SXSW: Ryan Reynolds, Jake Gyllenhaal Talk On-Set Camaraderie at 'Life' Premiere

Director Daniel Espinosa says of the space-horror movie, "This one could take place tomorrow."
Michael Loccisano/Getty Images
Ryan Reynolds (left) and Jake Gyllenhaal

Daniel Espinosa’s sci-fi thriller Life hurtled into its world premiere Saturday as the closing-night film at SXSW in Austin, with castmembers Jake Gyllenhaal, Rebecca Ferguson, Ryan Reynolds, Olga Dihovichnaya, Ariyon Bakare and Hiroyuki Sanada in tow to promote the pic.

The boisterous premiere was directly at odds with the tone of the film, which is mostly tense and light on humor, which surprised some, considering Deadpool scribes Paul Wernick and Rhett Reese penned the screenplay. Wernick, who admits he doesn’t like scary movies, said he and Reese embraced the more serious tone of the film. “It was really liberating not to have to pop in some humor to make people laugh. We’re going to do that on Deadpool 2,” he teased.

Reese agreed, adding that though the feel of the film is quite different, the process is similar. “If it makes us laugh, we hope the audience laughs. If it makes us scared, we hope it makes the audience scared,” he said.

Life follows a team of scientists aboard the International Space Station, whose mission of discovery turns to one of survival when they find a rapidly evolving lifeform that could have caused extinction on Mars, and now threatens the crew and all life on Earth.

Comparisons to Ridley Scott’s fellow sci-fi/horror pic Alien (1979) will be made, according to Espinosa. However, he said, there’s one key distinction he hopes audiences make: “The realism of [Life] makes it different than other movies. Alien takes place 200 years into the future — this one could take place tomorrow.”

The realism of the film in part relies on the movement of the actors, who had to constantly look as if they were floating in space. Reynolds called the gravity-defying effects “all Hollywood tomfoolery and Pilates,” while Gyllenhaal credited Reynolds, joking that he “has a real way of sucking the oxygen out of the room.”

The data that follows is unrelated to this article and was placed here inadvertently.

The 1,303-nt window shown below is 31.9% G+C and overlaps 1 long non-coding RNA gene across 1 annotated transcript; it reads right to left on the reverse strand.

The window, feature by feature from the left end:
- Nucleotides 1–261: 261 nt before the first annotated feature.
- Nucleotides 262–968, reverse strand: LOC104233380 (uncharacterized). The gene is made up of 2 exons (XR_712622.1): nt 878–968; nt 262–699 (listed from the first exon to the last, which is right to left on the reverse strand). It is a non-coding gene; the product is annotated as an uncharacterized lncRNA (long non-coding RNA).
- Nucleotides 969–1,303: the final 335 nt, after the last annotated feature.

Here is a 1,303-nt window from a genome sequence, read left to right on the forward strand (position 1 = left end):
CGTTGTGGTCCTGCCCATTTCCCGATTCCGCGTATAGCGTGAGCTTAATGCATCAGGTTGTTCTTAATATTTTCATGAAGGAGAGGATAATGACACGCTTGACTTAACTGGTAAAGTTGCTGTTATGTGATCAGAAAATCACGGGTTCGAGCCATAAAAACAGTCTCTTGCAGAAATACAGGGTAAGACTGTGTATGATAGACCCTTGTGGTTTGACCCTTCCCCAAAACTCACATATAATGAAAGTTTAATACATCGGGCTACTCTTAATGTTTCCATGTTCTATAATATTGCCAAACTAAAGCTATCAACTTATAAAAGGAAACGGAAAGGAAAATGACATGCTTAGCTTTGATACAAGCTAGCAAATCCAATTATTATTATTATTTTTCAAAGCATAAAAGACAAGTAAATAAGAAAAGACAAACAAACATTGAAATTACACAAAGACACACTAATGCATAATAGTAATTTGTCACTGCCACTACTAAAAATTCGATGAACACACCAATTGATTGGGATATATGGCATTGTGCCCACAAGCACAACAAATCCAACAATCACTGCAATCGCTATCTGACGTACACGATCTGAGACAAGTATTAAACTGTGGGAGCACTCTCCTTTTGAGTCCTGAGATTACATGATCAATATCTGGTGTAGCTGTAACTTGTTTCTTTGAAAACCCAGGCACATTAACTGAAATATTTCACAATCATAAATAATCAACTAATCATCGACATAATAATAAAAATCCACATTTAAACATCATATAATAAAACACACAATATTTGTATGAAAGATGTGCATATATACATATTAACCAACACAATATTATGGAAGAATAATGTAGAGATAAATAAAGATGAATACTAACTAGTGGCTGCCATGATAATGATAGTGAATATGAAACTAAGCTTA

That sort of camaraderie was present on set, too, although it might not be present in the finished film, Ferguson said. “I realized [after seeing it] that the film that I saw is not the film I shot," she explained. "On set it was a sort of very homey, fun environment, a lot of jokes.”

Gyllenhaal agreed, calling the set “a wonderful place to be.” He added, "We were laughing all the time. None of us takes ourselves that seriously, so there was a really wonderful spirit on set all the time."

And while they may play heroic characters in the film, Reynolds says he’s the last person to call in the event of a hostile alien takeover. “If this happened to me, I’m not qualified for this. I spent 30 minutes working on a microwave a few days ago,” said the actor.

Gyllenhaal says to count him out, too: “Seriously, I find treadmills complicated, so I don’t know that I’d be able to survive on the International Space Station if a creature attacked.”

Life opens in theaters March 24 via Sony’s Columbia Pictures.

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